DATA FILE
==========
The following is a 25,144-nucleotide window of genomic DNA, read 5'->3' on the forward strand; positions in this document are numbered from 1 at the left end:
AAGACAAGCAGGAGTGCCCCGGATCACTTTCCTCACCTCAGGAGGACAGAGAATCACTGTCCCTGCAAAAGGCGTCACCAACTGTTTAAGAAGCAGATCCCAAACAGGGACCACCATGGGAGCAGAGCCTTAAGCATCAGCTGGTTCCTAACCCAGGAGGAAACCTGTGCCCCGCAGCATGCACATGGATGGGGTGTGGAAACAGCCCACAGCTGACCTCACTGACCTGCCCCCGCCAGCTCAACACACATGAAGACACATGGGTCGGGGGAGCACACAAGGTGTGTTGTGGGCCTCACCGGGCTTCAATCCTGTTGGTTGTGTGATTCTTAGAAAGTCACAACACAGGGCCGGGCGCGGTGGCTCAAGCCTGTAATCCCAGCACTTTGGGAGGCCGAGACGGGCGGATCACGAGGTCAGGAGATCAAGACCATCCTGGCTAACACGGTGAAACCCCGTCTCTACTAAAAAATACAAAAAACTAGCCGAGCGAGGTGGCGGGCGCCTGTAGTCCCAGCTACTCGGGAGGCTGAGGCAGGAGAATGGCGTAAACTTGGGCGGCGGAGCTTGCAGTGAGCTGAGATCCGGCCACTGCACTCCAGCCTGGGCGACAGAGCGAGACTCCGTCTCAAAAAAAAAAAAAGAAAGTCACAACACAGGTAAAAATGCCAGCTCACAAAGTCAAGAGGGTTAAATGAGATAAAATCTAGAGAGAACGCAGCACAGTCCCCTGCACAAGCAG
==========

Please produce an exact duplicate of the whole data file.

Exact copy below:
The following is a 25,144-nucleotide window of genomic DNA, read 5'->3' on the forward strand; positions in this document are numbered from 1 at the left end:
AAGACAAGCAGGAGTGCCCCGGATCACTTTCCTCACCTCAGGAGGACAGAGAATCACTGTCCCTGCAAAAGGCGTCACCAACTGTTTAAGAAGCAGATCCCAAACAGGGACCACCATGGGAGCAGAGCCTTAAGCATCAGCTGGTTCCTAACCCAGGAGGAAACCTGTGCCCCGCAGCATGCACATGGATGGGGTGTGGAAACAGCCCACAGCTGACCTCACTGACCTGCCCCCGCCAGCTCAACACACATGAAGACACATGGGTCGGGGGAGCACACAAGGTGTGTTGTGGGCCTCACCGGGCTTCAATCCTGTTGGTTGTGTGATTCTTAGAAAGTCACAACACAGGGCCGGGCGCGGTGGCTCAAGCCTGTAATCCCAGCACTTTGGGAGGCCGAGACGGGCGGATCACGAGGTCAGGAGATCAAGACCATCCTGGCTAACACGGTGAAACCCCGTCTCTACTAAAAAATACAAAAAACTAGCCGAGCGAGGTGGCGGGCGCCTGTAGTCCCAGCTACTCGGGAGGCTGAGGCAGGAGAATGGCGTAAACTTGGGCGGCGGAGCTTGCAGTGAGCTGAGATCCGGCCACTGCACTCCAGCCTGGGCGACAGAGCGAGACTCCGTCTCAAAAAAAAAAAAAGAAAGTCACAACACAGGTAAAAATGCCAGCTCACAAAGTCAAGAGGGTTAAATGAGATAAAATCTAGAGAGAACGCAGCACAGTCCCCTGCACAAGCAG